Acknowledgements

We thank participants and general practitioners in NOAR and EPIC-Norfolk. NOAR is supported by funding from Arthritis Research UK. EPIC-Norfolk is supported by programme grants from the Medical Research Council UK and Cancer Research UK, with additional support from the European Union, Stroke Asssociation, British Heart Foundation, UK Department of Health, Food Standards Agency and the Wellcome Trust.

References

  1. Roux C: Osteoporosis in inflammatory joint diseases.

    Osteoporos Int 2011, 22:421-433. PubMed Abstract | Publisher Full Text OpenURL

  2. van Staa TP, Geusens P, Bijlsma WJ, Leufkens HGM, Cooper C: Clinical assessment of the long-term risk of fracture in patients with rheumatoid arthritis.

    Arthritis Rheum 2006, 54:3104-3112. PubMed Abstract | Publisher Full Text OpenURL

  3. Orstavik RE, Haugeberg G, Uhlig T, Mowinckel P, Falch JA, Halse JI, et al.: Self reported non-vertebral fractures in rheumatoid arthritis and population based controls: incidence and relationship with bone mineral density and clinical variables.

    Ann Rheum Dis 2004, 63:177-182. PubMed Abstract | Publisher Full Text | PubMed Central Full Text OpenURL

  4. Huusko TM, Korpela M, Karppi P, Avikainen V, Kautiainen H, Sulkava R: Threefold increased risk of hip fractures with rheumatoid arthritis in Central Finland.

    Ann Rheum Dis 2001, 60:521-522. PubMed Abstract | Publisher Full Text | PubMed Central Full Text OpenURL

  5. Hooyman JR, Melton LJ, Nelson AM, O'Fallon WM, Riggs BL: Fractures after rheumatoid arthritis. A population based study.

    Arthritis Rheum 1984, 27:1353-1361. PubMed Abstract | Publisher Full Text OpenURL

  6. Spector TD, Hall GM, McCloskey EV, Kanis JA: Risk of vertebral fracture in women with rheumatoid arthritis.

    Br Med J 1993, 306:558. Publisher Full Text OpenURL

  7. Cooper C, Coupland C, Mitchell M: Rheumatoid arthritis, corticosteroid therapy and hip fracture.

    Ann Rheum Dis 1995, 54:49-52. PubMed Abstract | Publisher Full Text | PubMed Central Full Text OpenURL

  8. Peel NFA, Moore DJ, Barrington NA, Bax DE, Eastell R: Risk of vertebral fracture and relationship to bone mineral density in steroid treated rheumatoid arthritis.

    Ann Rheum Dis 1995, 54:801-806. PubMed Abstract | Publisher Full Text | PubMed Central Full Text OpenURL

  9. Lane NE, Pressman AR, Star VL, Cummings SR, Nevitt MC, Study of Osteoporotic Fractures Research Group, Study of Osteoporotic Fractures Research Group: Rheumatoid arthritis and bone mineral density in elderly women.

    J Bone Miner Res 1995, 10:257-263. PubMed Abstract | Publisher Full Text OpenURL

  10. Deodhar AA, Woolf AD: Bone mass measurement and bone metabolism in rheumatoid arthritis. A review.

    Br J Rheumatol 1996, 35:309-322. PubMed Abstract | Publisher Full Text OpenURL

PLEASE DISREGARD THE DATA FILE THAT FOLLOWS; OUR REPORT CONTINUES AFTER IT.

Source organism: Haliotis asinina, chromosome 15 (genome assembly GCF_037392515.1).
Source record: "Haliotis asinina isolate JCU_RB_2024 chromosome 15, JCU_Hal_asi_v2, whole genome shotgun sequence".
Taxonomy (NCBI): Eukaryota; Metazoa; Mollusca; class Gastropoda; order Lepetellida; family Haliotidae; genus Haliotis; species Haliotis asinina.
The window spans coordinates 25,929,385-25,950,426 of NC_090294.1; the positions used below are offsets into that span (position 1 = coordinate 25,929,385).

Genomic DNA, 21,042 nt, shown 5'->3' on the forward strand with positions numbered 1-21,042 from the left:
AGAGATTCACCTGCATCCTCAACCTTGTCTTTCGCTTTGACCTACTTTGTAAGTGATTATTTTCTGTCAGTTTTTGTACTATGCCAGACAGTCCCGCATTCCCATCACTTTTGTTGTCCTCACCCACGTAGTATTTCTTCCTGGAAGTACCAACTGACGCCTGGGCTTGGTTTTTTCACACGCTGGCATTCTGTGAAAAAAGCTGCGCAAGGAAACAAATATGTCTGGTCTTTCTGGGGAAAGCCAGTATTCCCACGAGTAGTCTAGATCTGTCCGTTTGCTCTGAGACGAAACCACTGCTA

11. Kroot EJJA, Laan RFJM: Bone mass in rheumatoid arthritis.

    Clin Exp Rheumatol 2000, 18(suppl 21):S12-S15. PubMed Abstract OpenURL

  12. Haugeberg G, Uhlig T, Falch JA, Halse JI, Kvein TK: Bone mineral density and frequency of osteoporosis in female patients with rheumatoid arthritis. Results from 394 patients in the Oslo County Rheumatoid Arthritis Register.

    Arthritis Rheum 2000, 43:522-530. PubMed Abstract | Publisher Full Text OpenURL

  13. Lodder MC, de Jong Z, Kostense PJ, Molenaar ETH, Staal K, Voskuyl AE, et al.: Bone mineral density in patients with rheumatoid arthritis: relation between disease severity and low bone mineral density.

    Ann Rheum Dis 2004, 63:1576-1580. PubMed Abstract | Publisher Full Text | PubMed Central Full Text OpenURL

  14. Güler-Yüksel M, Bijsterbosch J, Goekoop-Ruiterman YPM, deVries-Bouwstra JK, Ronday JK, Peeters AJ, et al.: Bone mineral density in patients with recently diagnosed, active rheumatoid arthritis.

    Ann Rheum Dis 2007, 66:1508-1512. PubMed Abstract | Publisher Full Text | PubMed Central Full Text OpenURL

  15. Hans D, Dargent-Molina P, Schott AM, Sebert JL, Cormier C, Kotzki PO, et al.: Ultrasonographic heel measurements to predict hip fracture in elderly women: the EPIDOS prospective study.

    Lancet 1996, 348:511-514. PubMed Abstract | Publisher Full Text OpenURL

  16. Khaw KT, Reeve J, Luben R, Bingham S, Welch A, Wareham N, et al.: Prediction of total and hip fracture risk in men and women by quantitative ultrasound of the calcaneus: EPIC-Norfolk prospective population study.

    Lancet 2004, 363:197-202. PubMed Abstract | Publisher Full Text OpenURL

  17. Bauer DC, Ewing SK, Cauley JA, Ensrud KE, Cummings SR, Orwoll ES, et al.: Quantitative ultrasound predicts hip and non-spine fracture in men: the MrOS study.

    Osteoporos Int 2007, 18:771-777. PubMed Abstract | Publisher Full Text OpenURL

  18. Meszaros S, Toth E, Ferencz V, Csupor E, Hosszu E, Horvath C: Calcaneous quantitative ultrasound measurements predicts vertebral fractures in idiopathic male osteoporosis.

    Joint Bone Spine 2007, 74:79-84. PubMed Abstract | Publisher Full Text OpenURL

  19. Marin F, Gonzalez-Macias J, Diez-Perez A, Palma S, Delgado-Rodriguez M: Relationship between bone quantitative ultrasound and fractures: a meta-analysis.

    J Bone Miner Res 2006, 21:1126-1135. PubMed Abstract | Publisher Full Text OpenURL

  20. Varenna M, Sinigaglia L, Adami S, Giannini S, Isaia G, Maggi S, et al.: Association of quantitative heel ultrasound with history of osteoporotic fractures in elderly men: the ESOPO study.